When in a job interview, there is quite often the somewhat indulgent question asked by Employers which is: Why do you want this job? Often, this is the cue for the interviewee to gush about how wonderful the employer is or how they've always wanted to work in a supermarket check-out since they were six. But the pragmatic employer already knows the main reason – the would be employee is rather hoping to get paid for their skills and talents.
Mercenary as it may seem to some, nobody can live on job satisfaction alone. No matter how much your workforce may love you, if they're not getting paid than the need to eat and keep roofs over their heads will drive them away. That is why running your organisation's internal payroll system is one of the most fundamental parts of operating a successful business.
Challenges to a Successful Payroll System.
Certainly then, proper thought needs to be given to the operation of the payroll part of the business. While it may seem relatively small at first for a startup or small business, as the company grows it will become a larger part of somebody's role, often someone with a role in bookkeeping already. At larger multi-national companies, entire departments are set up just to ensure staff are getting paid appropriately and on time.
Inevitably then, any organisation that enjoys some success will need to put time into developing the practices and methods by which it will run its payroll. Many factors need to be taken into consideration and there are many options that can be pursued. For example, there are multiple software packages and solutions that can reduce the need to hire expensives staff when dealing with payroll, but the use of these systems and best practice will still required investment in training and equpiment.
Other concerns for a payroll system are the tracking of Employee abscence. For sickness, holiday and other reasons, the payroll systems are a good way to keep track of the relative productivty of a workforce across the organisation at a whole. Employees with a significant number of sick days or unexplained abscences can be highlighted and addressed.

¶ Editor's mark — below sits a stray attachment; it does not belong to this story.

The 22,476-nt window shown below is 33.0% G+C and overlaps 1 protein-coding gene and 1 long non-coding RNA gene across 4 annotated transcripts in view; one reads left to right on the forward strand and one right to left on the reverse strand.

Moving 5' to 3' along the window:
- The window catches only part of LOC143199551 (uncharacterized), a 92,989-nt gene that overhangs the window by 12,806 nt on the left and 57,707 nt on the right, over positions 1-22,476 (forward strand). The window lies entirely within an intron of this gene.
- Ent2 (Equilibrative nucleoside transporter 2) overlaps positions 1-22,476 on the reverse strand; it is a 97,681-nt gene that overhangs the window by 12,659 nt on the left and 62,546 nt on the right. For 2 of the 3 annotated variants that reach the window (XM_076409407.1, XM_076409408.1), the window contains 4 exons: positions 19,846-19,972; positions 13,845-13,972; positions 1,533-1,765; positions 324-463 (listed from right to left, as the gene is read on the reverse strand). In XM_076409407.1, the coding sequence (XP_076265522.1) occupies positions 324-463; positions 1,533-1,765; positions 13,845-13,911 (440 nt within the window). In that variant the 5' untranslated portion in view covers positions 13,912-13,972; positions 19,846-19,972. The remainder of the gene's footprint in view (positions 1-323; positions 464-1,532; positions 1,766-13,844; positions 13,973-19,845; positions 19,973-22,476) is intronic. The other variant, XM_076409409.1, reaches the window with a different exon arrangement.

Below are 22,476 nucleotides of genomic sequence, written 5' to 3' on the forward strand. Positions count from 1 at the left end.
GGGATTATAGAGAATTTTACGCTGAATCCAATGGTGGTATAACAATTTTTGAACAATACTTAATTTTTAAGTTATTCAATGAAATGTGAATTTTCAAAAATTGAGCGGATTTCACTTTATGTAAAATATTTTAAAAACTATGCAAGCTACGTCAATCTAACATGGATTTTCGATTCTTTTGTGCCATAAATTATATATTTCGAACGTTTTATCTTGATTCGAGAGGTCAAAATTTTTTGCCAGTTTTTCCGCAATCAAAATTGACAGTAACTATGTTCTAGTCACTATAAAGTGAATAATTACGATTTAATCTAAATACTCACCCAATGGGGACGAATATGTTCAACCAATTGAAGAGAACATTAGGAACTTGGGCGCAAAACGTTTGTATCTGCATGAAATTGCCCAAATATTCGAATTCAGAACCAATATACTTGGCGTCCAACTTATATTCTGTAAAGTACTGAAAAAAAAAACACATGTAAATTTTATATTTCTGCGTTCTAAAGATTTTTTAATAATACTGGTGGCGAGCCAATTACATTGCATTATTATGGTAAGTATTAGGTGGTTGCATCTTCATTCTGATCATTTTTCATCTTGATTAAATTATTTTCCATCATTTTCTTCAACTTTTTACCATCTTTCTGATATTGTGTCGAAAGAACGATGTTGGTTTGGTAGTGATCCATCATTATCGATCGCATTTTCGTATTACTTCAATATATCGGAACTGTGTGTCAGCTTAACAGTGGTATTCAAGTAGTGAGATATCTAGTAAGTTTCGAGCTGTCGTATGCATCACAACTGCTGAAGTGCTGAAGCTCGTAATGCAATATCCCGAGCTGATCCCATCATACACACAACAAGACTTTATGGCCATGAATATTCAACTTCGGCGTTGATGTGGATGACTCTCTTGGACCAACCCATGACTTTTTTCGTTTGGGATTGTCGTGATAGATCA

Security is another major issue. Data protection legislation in most countries demands that the personal financial details of employees be treated confidentially and protected. This will require both computer countermeasures and physical ones, which, for a company using paper records, can quickly become expensive in terms of storage space needed.
One more reason is the need to comply with Government regulation in the territory that the organisation is employing in. Whether for tax or other purposes, this will vary from country to country and even region to region within a country, making it more challenging to develop a payroll system that is efficient and processing wages, yet complies with the needs of differing countries' legal codes.
What This Means For You
All of this is why businesses of all sizes need to give serious thought to their payroll systems and how their activities in other areas of the company, such as expansion into new territories, will effect them. While outsourcing much of the work is one solution some companies turn to, it is still important to have some expertise on hand within a company in order to understand the results and to ensure that the client company is abiding by the hiring one's requirements.
In both cases, investing in the current workforce by providing training to employees brings benefits to the company including:
- Organisational expertise on payroll management.
- Better compliance with national and international legislation
- Savings on hiring new staff to take on the responsibility
- Proper oversight on how wages are being paid out and spent.
An affordable online course offers the means to get these essential skills to any organisation quickly.